Each year, the program delivery department at TRU Open Learning hosts a workshop, although it’s become more of a conference than a workshop, for our Open Learning Faculty Members (OLFMs), who are typically spread throughout the province.
Last weekend (May 13-14) was the seventh workshop that I’ve attended and the sixth which I have planned along with my colleague Marie, who does the hard work of managing all the logistics. I typically get to do the fun stuff like organize the program, recruit speakers and such.
Each year, as our number of OLFMs has grown (from just over 150 in 2010, to almost 250 now), the workshop has grown as well. If I recall correctly, we hosted about 80 in 2010 and 150 this year.
We have worked quite intentionally to keep changing formats, options, and both plenary and breakout presentations in the hope of keeping from getting stale and complacent.
This year, our keynote speaker was Donald Clark who shared his views on emerging technologies like virtual reality and current technologies like artificial intelligence. Clark was an engaging and dynamic speaker and had an Oculus Rift headset with him which he offered for people to try out.
Several people took him up and it was interesting to see the diversity of reactions.
Among the claimed benefits of VR technology is that it is completely immersive, and therefore better at engaging students in ‘authentic’ environments. Well, when I tried it, I was distinctly underwhelmed. The graphics being fed through the headset reminded me of early 8-bit video games, and while it was neato to be able to look around and have the display respond to my movements, I was not the least bit compelled to believe that I was actually riding an amusement park ride.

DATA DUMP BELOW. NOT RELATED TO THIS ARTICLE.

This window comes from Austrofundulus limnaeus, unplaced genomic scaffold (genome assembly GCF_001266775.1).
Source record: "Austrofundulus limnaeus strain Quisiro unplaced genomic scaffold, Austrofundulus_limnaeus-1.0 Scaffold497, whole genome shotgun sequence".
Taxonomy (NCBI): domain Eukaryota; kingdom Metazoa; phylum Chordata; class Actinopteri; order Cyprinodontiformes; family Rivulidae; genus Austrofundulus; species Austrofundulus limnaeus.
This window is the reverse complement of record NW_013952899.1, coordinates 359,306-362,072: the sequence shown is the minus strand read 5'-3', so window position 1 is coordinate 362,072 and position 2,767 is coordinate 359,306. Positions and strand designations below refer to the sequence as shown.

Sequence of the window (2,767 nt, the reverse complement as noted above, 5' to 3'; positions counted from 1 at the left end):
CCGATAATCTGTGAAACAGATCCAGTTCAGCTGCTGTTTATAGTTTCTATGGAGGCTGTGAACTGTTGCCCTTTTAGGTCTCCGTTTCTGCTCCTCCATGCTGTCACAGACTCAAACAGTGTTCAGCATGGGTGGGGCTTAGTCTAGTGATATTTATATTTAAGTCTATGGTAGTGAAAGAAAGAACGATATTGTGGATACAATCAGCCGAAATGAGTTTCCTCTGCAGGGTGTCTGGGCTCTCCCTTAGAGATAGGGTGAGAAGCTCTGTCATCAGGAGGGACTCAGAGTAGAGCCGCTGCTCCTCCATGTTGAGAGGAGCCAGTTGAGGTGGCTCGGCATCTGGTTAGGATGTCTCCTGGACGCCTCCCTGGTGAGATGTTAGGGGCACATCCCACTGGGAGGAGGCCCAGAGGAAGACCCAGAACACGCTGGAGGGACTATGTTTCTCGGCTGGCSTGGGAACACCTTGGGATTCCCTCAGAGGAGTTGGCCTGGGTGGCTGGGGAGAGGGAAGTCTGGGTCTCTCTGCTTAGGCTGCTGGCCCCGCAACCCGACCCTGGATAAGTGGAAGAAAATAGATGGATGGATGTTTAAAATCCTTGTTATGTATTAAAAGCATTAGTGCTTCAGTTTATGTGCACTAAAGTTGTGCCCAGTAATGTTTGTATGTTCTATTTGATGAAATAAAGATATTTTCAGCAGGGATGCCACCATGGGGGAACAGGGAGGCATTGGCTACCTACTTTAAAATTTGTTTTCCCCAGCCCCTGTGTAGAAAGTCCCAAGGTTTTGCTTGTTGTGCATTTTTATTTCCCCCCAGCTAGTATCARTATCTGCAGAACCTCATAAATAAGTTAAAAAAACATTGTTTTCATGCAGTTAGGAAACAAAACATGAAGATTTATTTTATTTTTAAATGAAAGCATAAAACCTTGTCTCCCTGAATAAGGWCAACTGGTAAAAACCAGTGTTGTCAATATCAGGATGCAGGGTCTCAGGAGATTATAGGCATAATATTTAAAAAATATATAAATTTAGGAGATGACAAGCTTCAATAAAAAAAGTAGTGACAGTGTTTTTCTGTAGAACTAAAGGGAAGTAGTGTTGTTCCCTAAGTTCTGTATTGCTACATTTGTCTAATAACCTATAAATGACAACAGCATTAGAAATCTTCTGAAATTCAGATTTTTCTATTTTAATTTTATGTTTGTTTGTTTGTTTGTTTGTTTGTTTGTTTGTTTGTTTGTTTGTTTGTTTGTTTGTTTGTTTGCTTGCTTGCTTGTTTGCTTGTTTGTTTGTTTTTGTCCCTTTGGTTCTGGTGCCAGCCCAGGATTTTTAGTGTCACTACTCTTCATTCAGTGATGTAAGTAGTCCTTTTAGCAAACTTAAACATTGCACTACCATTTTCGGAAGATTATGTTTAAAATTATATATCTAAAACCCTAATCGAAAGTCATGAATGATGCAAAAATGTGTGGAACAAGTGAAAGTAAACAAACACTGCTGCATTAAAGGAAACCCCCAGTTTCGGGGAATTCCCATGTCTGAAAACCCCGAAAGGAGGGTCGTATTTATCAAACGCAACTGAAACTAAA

So does my 3 minute experience mean that VR is useless for education? Clearly not, but it does suggest that it will not be any sort of revolutionary panacea.
What did get me excited were the breakout sessions. There were a number of encouraging signs that this event was gaining traction as a valuable place for our OLFMs to share. First is that there were more OLFMs and OL staff involved in giving presentations on topics that they proposed. In my mind, this is the essence of what an event like this should be.
TRU-OL has the distinct advantage of drawing faculty from all across the province and they often work f2f in their local institutions and pick up a course or two from OL. This means that we have a built-in diversity of ideas, opinions, and perspectives that provides a rich environment for sharing experiences and de-siloing higher ed. Our greatest asset will always be our people, and OL has some great people!
Another highlight for me was listening to @brlamb talk about his recent work with the BC Open Ed Tech Cooperative. I am really excited about the stuff they are working on and encourage you to have a look and get involved.
Finally, I was thrilled to be able to include a student panel discussion titled ‘Mindset Makes a Difference’. I have wanted to do this for a long time, but it has been difficult to wrangle local students in the middle of May. This is where Elizabeth Templeman, Coordinator for Supplemental Learning at TRU stepped in and recruited her student leaders, who had previously presented at the campus Teaching Practices Colloquium in February.
All told, it was another great weekend of reconnecting and sharing across and within disciplines.
If you’d like to dig in a little more, you can find the schedule here.
2016 OLFM Workshop at TRU by Colin Madland is licensed under a Creative Commons Attribution-ShareAlike 4.0 International License.